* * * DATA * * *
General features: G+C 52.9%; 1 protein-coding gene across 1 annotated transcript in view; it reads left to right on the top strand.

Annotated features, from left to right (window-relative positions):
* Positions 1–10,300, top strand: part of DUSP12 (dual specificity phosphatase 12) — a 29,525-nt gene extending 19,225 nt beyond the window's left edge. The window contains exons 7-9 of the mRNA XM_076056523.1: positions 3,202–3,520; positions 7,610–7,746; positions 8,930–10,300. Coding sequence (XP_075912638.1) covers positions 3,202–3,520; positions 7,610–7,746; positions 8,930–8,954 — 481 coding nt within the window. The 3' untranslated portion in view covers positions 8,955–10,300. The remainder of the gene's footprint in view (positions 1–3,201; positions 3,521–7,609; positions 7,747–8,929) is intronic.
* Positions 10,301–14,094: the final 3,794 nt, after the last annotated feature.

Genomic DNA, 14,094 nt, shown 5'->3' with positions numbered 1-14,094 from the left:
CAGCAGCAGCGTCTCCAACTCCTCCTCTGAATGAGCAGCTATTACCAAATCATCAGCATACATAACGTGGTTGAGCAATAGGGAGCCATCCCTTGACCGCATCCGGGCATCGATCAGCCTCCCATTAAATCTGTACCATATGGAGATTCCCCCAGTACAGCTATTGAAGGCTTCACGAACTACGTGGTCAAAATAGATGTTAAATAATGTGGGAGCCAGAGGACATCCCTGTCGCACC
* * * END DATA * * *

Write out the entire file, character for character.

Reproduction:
General features: G+C 52.9%; 1 protein-coding gene across 1 annotated transcript in view; it reads left to right on the top strand.

Annotated features, from left to right (window-relative positions):
* Positions 1–10,300, top strand: part of DUSP12 (dual specificity phosphatase 12) — a 29,525-nt gene extending 19,225 nt beyond the window's left edge. The window contains exons 7-9 of the mRNA XM_076056523.1: positions 3,202–3,520; positions 7,610–7,746; positions 8,930–10,300. Coding sequence (XP_075912638.1) covers positions 3,202–3,520; positions 7,610–7,746; positions 8,930–8,954 — 481 coding nt within the window. The 3' untranslated portion in view covers positions 8,955–10,300. The remainder of the gene's footprint in view (positions 1–3,201; positions 3,521–7,609; positions 7,747–8,929) is intronic.
* Positions 10,301–14,094: the final 3,794 nt, after the last annotated feature.

Genomic DNA, 14,094 nt, shown 5'->3' with positions numbered 1-14,094 from the left:
CAGCAGCAGCGTCTCCAACTCCTCCTCTGAATGAGCAGCTATTACCAAATCATCAGCATACATAACGTGGTTGAGCAATAGGGAGCCATCCCTTGACCGCATCCGGGCATCGATCAGCCTCCCATTAAATCTGTACCATATGGAGATTCCCCCAGTACAGCTATTGAAGGCTTCACGAACTACGTGGTCAAAATAGATGTTAAATAATGTGGGAGCCAGAGGACATCCCTGTCGCACC